An investigation of the hydrogeochemistry and sources of salinity in the Dolores River watershed, southwestern Colorado
In part due to the dissolution of the halite- bearing Pennsylvanian Paradox Formation and sulfates associated with the Cretaceous Mancos Shale Formation, salinity issues in the Upper Colorado River water basin are known and well-studied. The Dolores River, in southwestern Colorado, is particularly well studied at Paradox Valley. Previous studies have usually only analyzed the hydrogeochemistry at one or two locations along the Dolores River. In this study, measurements of major ions and stable sulfur isotopes (δ34Sso4) of water samples from five locations along the Dolores River were used to investigate the water type. Shifts in water type and isotopic composition of sulfur indicate the source of sulfate changes at Big Gypsum Valley. This study adds more detail to the geochemical evolution of salinity sources along the Dolores River which provide insight to determining if increased precipitation, irrigation, or other natural and anthropogenic activities could impact Dolores River salinity.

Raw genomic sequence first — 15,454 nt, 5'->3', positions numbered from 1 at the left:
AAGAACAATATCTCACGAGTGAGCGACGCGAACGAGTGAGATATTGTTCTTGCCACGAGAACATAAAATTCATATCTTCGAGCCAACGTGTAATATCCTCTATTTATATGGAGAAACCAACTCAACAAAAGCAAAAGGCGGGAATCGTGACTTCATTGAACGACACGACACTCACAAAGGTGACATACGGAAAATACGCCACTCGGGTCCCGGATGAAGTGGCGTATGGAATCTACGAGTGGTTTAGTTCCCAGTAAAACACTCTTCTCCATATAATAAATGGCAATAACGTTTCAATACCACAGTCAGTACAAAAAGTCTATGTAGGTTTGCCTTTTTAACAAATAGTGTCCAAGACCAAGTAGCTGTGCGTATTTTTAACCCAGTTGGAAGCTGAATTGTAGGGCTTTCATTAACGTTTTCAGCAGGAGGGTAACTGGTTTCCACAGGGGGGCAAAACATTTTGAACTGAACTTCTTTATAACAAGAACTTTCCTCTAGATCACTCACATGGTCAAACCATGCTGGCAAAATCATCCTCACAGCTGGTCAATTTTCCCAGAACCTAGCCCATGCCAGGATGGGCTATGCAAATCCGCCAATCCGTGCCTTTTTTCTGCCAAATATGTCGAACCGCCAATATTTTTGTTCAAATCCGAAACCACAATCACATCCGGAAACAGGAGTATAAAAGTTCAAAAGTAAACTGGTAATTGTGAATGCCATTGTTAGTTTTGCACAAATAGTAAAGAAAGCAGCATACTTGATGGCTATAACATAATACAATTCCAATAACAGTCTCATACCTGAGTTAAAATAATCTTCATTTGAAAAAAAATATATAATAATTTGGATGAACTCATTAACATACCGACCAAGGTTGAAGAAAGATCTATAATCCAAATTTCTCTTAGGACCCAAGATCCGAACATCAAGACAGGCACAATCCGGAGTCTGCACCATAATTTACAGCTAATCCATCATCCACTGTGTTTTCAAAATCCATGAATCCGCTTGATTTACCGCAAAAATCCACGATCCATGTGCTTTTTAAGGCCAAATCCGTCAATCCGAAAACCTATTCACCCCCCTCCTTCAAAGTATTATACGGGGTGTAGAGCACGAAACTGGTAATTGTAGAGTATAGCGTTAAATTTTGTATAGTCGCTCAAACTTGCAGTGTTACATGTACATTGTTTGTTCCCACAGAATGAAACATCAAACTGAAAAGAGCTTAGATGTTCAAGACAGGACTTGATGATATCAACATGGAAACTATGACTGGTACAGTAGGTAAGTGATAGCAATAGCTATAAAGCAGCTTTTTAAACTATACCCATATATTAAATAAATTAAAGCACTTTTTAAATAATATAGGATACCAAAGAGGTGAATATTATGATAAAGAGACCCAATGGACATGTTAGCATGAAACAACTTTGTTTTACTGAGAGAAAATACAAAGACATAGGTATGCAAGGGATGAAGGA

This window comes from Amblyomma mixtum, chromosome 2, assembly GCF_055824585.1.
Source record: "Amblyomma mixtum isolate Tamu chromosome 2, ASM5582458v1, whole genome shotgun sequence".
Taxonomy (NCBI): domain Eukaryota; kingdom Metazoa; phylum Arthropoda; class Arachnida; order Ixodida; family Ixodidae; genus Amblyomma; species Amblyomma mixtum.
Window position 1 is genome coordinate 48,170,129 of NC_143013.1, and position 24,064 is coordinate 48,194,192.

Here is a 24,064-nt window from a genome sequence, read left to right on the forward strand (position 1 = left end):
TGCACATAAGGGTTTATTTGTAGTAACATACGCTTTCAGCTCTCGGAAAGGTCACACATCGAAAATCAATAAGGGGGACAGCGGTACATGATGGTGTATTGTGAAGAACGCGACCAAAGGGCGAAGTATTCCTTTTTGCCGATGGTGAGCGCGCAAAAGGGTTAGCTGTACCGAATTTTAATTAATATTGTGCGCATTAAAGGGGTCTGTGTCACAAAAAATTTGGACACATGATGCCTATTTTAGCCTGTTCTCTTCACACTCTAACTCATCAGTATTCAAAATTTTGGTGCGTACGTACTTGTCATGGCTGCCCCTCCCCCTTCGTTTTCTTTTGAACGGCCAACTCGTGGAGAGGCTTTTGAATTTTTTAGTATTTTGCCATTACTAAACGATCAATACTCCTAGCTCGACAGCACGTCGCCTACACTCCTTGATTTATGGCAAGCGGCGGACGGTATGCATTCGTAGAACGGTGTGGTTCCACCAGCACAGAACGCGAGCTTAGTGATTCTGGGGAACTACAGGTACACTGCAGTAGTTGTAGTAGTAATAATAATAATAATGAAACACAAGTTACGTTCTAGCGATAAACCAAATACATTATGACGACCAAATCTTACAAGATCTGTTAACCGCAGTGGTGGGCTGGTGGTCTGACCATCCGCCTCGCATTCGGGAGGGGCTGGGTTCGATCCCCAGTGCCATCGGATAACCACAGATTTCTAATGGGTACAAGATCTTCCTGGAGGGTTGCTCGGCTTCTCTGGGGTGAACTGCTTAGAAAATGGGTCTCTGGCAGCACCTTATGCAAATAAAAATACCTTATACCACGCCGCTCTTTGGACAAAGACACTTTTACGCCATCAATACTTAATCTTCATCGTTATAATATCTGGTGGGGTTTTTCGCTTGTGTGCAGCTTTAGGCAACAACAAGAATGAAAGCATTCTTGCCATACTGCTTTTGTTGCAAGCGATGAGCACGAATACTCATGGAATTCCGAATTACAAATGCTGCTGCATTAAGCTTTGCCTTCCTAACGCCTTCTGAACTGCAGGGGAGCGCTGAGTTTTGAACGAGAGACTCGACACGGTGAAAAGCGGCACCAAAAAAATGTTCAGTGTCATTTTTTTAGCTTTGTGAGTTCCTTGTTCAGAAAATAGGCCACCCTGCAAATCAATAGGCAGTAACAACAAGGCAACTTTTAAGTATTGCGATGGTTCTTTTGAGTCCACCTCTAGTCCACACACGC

Faculty Mentor: Gary Gianniny